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In re J.L.D.

Court of Appeals of Missouri, Southern District, Second Division

October 14, 2014

In re the Adoptions of J.L.D., C.M.D., M.J.D., and H.E.D., JASPER COUNTY JUVENILE OFFICE, Petitioner-Respondent,
v.
N.M.D., Natural Mother, Respondent-Appellant

APPEAL FROM THE CIRCUIT COURT OF JASPER COUNTY. Honorable Judge Gayle L. Crane, Circuit Judge.

FOR APPELLANT: BRADLEY R. BARTON, Webb City, MO.

FOR RESPONDENT: JOSEPH L. HENSLEY, Joplin, MO.

MARY W. SHEFFIELD, P.J. - OPINION AUTHOR. NANCY STEFFEN RAHMEYER, J. - CONCURS. GARY W. LYNCH, J. - CONCURS.

OPINION

MARY W. SHEFFIELD, P.J.

Page 551

N.M.D. (" Mother" ) appeals from the trial court's order terminating her parental rights in her four minor children. Mother claims the trial court's judgment should be reversed because the trial court failed to comply with Section 211.459.[1] Mother's claim is not preserved for appellate review, so we affirm the trial court's judgment.

Factual and Procedural Background

Mother does not challenge the trial court's findings regarding the grounds for termination or that termination was in the children's best interest. Thus, we discuss only the facts relevant to Mother's procedural claim.

The children were taken into protective custody during the summer of 2011 because the home in which they were living was not sanitary and the children lacked proper supervision. The children were placed with D.L.D. (" Grandfather" ) and L.S.D. (" Grandmother" ).

On August 16, 2013, Grandfather and Grandmother filed a petition for adoption. Count I of the petition alleged Mother's consent to the adoptions was not necessary under Chapter 453 because Mother had failed to provide the children with necessary care and protection.[2] Count I also requested transfer of custody and termination of parental rights under Chapter 453. Count II sought termination of Mother's parental rights based on multiple

Page 552

grounds under Chapter 211.[3] Count III was for adoption of the children.[4] On August 23, 2013, the children's father filed a consent to terminate his parental rights with respect to each of the children. On August 27, 2013, the trial court ordered an investigation and social summary.

The dispositional hearing was held on February 4, 2014.[5] At the beginning of the hearing, Mother's attorney requested a continuance. In support, he argued there had not been a report filed in the case since October and Mother needed more time to mount a defense. The trial court denied Mother's motion for a continuance. Mother did not object to the timing of the hearing based on the requirements of Section 211.459.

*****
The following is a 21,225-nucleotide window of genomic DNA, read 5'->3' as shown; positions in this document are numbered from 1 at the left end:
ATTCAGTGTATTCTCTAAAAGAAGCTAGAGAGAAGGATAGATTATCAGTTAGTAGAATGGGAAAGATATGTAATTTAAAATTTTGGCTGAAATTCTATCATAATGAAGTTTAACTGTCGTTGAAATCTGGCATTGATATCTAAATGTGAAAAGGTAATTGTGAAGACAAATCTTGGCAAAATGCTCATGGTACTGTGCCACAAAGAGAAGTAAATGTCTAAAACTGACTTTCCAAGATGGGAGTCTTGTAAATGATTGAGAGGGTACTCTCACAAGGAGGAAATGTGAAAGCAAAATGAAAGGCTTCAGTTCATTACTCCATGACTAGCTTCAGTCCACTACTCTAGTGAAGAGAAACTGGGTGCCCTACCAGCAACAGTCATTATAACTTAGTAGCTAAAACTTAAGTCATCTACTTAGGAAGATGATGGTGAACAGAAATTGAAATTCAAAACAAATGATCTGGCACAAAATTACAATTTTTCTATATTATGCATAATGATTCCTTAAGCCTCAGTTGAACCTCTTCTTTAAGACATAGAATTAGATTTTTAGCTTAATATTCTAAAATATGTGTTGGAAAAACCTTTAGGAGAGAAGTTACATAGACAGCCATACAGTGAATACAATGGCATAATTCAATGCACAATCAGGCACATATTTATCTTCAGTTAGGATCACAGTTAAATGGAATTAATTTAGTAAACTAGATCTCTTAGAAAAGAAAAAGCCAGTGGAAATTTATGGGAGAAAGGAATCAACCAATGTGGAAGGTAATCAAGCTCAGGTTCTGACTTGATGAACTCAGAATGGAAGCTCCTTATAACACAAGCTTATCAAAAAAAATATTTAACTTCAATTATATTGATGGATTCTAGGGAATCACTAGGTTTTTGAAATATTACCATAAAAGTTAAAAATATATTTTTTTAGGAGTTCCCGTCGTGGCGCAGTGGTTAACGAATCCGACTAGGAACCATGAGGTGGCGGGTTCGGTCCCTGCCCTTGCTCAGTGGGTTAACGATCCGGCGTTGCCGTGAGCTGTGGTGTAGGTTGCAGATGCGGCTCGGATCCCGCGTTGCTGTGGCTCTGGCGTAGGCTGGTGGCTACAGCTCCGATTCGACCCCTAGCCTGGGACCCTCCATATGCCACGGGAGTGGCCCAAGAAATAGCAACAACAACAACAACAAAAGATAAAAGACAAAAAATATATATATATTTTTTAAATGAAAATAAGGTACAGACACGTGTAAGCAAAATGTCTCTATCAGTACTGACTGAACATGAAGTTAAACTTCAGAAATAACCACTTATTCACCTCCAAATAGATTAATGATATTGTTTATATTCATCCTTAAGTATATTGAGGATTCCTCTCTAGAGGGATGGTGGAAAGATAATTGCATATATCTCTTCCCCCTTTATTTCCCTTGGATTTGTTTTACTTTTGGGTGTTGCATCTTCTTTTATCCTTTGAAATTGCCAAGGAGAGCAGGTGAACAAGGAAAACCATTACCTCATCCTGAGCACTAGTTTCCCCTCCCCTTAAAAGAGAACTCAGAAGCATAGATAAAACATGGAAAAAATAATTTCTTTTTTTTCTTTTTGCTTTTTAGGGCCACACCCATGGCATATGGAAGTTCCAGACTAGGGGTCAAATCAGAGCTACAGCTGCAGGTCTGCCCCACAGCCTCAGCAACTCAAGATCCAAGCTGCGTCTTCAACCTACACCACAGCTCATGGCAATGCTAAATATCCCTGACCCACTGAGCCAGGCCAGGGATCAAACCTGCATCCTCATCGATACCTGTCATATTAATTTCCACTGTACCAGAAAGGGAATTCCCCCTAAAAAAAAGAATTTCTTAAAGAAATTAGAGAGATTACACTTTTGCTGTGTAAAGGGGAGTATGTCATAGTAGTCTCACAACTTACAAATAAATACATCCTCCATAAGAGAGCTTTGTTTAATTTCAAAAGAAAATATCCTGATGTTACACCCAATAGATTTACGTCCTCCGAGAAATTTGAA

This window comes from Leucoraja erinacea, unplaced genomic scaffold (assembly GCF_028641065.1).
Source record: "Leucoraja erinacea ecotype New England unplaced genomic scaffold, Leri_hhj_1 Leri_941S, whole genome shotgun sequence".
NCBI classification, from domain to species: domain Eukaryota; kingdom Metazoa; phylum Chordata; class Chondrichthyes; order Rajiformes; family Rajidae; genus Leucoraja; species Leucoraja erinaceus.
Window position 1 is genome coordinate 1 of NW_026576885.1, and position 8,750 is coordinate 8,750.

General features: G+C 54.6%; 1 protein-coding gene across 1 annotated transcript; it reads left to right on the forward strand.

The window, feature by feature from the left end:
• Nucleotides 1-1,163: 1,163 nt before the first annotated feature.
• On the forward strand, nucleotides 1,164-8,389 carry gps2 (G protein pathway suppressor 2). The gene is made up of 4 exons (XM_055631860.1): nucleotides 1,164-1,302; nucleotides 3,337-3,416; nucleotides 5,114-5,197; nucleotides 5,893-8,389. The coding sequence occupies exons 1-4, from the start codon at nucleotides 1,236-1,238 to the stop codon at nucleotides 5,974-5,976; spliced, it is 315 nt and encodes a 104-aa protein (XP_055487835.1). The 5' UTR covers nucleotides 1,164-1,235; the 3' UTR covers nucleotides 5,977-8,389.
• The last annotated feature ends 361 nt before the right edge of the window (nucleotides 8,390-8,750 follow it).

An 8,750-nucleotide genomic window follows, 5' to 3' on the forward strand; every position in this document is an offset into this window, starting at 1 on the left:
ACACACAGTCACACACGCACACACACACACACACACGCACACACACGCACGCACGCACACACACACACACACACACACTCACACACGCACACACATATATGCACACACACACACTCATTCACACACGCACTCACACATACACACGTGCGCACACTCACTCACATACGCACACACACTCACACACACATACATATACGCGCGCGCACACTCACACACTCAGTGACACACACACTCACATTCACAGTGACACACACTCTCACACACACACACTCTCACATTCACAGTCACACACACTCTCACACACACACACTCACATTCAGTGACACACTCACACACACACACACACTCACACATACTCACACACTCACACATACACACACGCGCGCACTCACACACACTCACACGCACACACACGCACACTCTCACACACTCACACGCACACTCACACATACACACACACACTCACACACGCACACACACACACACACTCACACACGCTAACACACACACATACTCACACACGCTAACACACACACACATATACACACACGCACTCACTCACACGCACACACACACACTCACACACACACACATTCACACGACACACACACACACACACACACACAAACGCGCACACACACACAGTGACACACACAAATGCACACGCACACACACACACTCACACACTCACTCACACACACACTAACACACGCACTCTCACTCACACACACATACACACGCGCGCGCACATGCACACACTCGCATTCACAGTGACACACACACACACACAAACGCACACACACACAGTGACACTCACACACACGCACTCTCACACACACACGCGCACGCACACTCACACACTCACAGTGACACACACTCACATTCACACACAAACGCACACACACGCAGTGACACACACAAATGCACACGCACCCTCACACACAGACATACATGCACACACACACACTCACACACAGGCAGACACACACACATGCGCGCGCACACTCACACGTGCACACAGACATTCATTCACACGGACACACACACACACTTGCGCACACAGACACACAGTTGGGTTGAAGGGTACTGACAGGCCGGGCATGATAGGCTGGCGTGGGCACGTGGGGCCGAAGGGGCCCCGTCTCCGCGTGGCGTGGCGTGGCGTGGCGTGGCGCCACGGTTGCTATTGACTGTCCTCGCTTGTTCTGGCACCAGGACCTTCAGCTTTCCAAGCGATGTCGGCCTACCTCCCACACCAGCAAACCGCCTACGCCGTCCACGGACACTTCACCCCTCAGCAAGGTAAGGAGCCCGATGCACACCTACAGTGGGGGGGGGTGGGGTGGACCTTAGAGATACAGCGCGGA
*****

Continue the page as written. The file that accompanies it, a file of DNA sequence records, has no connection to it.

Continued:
The trial court entered its judgment on March 6, 2014. The trial court first found Mother's consent for adoption was not required under Section 453.040(7) because Mother had neglected to provide the children with necessary care and protection. The trial court then also made findings regarding failure to rectify under Section 211.447, RSMo Cum. Supp. (2013). The trial court further concluded that termination of Mother's parental rights was in the children's best interest. The trial court ordered Mother's parental rights terminated. Mother appeals.

Discussion

In her sole point on appeal, Mother argues " the trial court erred in terminating Mother's parental rights, because the trial court failed to comply with the mand[a]tory provisions of Mo. Rev. Stat. § 211.459, in that the dispositional hearing did not take place within thirty (30) days of the § 211.455 meeting between the juvenile officer and the trial court." Mother failed to preserve this claim for appellate review when she did not raise it to the trial court.

Page 553

Generally speaking, " [t]he requirements of section 211.455 are mandatory[.]" In re Adoption of C.M.B.R., 332 S.W.3d 793, 811 (Mo. banc 2011). " When a court fails to strictly comply with applicable provisions of chapter 211, the failure constitutes reversible error." Id. However, " [i]t is well recognized that a party should not be entitled on appeal to claim error on the part of the trial court when the party did not call attention to the error at trial and did not give the court the opportunity to rule on the question." In re Adoption of J.A.D., 417 S.W.3d 327, 329-30 (Mo. App. S.D. 2013) (quoting Niederkorn v. Niederkorn, 616 S.W.2d 529, 535 (Mo. App. E.D. 1981)). Thus, " [a] claim of error not presented to the trial court is not preserved for appellate review[,]" and this Court is within its discretion to deny the claim without further consideration. Id. at 330.

Here, Mother did not object to the trial court's failure to comply with Section 211.459. In fact, on the day of trial, Mother herself requested a continuance for other reasons. Mother's claim is not preserved, and she does not request plain error review under Rule 84.13(c), Missouri Court Rules (2014).[6] Additionally, Mother makes no claim she suffered any manifest injustice or miscarriage of justice due to the delay in holding the dispositional hearing. Mother's sole point is denied.

Decision

The trial court's judgment is affirmed.

NANCY STEFFEN RAHMEYER, J. - CONCURS

GARY W. LYNCH, J. - CONCURS


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